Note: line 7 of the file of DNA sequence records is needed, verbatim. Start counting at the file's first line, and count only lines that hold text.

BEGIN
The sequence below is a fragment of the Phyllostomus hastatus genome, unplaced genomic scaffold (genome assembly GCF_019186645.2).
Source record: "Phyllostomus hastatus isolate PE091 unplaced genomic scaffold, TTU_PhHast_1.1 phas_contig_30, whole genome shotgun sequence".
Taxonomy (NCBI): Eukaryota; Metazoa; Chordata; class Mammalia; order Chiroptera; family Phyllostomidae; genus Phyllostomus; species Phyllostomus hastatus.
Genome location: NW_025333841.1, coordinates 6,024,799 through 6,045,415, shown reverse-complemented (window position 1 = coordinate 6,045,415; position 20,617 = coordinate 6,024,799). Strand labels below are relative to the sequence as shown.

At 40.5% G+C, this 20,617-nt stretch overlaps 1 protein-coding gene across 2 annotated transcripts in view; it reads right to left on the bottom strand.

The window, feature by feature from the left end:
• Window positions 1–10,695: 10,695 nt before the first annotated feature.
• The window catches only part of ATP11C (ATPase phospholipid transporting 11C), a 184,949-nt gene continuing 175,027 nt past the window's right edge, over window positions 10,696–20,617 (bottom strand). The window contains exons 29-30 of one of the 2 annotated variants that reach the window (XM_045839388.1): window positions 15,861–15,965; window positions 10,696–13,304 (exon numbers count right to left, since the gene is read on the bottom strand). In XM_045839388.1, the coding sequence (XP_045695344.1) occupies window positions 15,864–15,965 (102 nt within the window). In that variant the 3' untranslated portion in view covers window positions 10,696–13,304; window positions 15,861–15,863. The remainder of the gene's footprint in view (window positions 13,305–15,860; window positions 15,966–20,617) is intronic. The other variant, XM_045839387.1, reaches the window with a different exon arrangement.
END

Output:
• Window positions 1–10,695: 10,695 nt before the first annotated feature.